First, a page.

On day 3 of the infamous jazz festival in Detroit, I found myself pondering about the state of being uncomfortable. This is as I’m sitting on a cold, hard metal bench listening to some very good but extremely loud and piercing jazz. It’s amazing that once you’ve established a discomfort with something, it can be so extremely difficult to focus on anything else. This was an excellent reminder for me to sit with what is in my yoga practice.
In some of my yoga classes, I’ve found there are some students that are surprised at their discomfort in “sitting” in some of the asanas (poses). Isn’t yoga supposed to be all feel-good and relaxing? Well, not exactly. This is where I address one of the most common issues people have (including myself)…..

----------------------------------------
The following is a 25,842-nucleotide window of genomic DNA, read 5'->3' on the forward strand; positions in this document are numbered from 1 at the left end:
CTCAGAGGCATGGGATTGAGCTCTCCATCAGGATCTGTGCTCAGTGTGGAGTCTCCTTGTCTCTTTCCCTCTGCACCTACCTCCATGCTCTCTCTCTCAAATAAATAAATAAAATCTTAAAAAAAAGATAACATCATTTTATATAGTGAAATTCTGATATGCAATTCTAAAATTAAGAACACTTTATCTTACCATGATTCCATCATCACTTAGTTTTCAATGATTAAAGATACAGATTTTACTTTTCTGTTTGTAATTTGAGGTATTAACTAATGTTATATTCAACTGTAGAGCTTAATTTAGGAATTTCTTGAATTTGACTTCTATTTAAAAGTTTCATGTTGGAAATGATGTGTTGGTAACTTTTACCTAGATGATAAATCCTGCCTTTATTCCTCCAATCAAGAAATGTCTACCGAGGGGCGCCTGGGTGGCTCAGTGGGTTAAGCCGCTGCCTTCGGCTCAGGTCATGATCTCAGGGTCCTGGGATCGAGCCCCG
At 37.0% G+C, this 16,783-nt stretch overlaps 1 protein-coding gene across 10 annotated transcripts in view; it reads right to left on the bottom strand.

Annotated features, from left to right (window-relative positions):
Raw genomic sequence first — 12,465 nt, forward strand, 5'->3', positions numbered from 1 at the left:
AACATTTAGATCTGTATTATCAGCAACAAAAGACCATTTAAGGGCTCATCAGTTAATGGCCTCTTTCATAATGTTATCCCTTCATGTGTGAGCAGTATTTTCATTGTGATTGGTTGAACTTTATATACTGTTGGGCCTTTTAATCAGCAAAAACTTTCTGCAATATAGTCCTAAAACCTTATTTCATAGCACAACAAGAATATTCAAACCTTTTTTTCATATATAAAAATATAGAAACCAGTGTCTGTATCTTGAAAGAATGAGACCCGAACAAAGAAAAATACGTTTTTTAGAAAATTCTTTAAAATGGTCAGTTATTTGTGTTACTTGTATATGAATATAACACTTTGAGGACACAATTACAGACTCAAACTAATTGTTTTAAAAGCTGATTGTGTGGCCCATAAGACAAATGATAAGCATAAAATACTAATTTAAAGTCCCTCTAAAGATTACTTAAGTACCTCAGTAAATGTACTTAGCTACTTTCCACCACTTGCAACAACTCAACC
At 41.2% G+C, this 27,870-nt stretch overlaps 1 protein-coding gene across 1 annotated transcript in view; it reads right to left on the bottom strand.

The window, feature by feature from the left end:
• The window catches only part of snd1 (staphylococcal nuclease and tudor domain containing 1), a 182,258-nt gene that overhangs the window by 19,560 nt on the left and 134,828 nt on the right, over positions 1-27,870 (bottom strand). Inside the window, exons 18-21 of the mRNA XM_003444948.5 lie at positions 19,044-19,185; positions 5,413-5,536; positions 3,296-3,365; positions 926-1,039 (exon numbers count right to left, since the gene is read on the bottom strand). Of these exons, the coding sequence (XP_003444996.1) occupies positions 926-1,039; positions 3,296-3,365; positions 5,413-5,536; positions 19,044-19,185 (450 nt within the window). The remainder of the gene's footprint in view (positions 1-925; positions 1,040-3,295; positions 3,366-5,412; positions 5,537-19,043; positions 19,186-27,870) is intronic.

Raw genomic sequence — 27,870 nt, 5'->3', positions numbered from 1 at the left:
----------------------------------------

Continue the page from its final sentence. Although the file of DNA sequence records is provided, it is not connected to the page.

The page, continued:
For most of us, any pose that stretch the hamstrings, hip flexors and the lower back can put us in a throes of yucky discomfort. We, as Westerners in general, are very tight and immobile in these areas. Those three parts of the body are all connected, and they all are effected exponentially by how much we sit. The fact is, our mostly sedentary lives are slowly killing us. Combine that with the fact that we have a “go-go-go” mentality of constantly doing something and we are a highly stressed society, making heart disease a high risk– it’s a recipe for disaster. So what should we do? Isn’t the goal in life to be comfortable? Well, not exactly.
As long as you aren’t feeling pain, a bit of discomfort mentally and physically is necessary to move forward in your practice. We must be uncomfortable at times to eventually find that sweet spot. This is true in life and in yoga. So the next time you are in pigeon, or dragon, or plank, or whatever pose it is that drives you a little crazy while holding it~ take a moment to breathe, and know that the discomfort will eventually pass.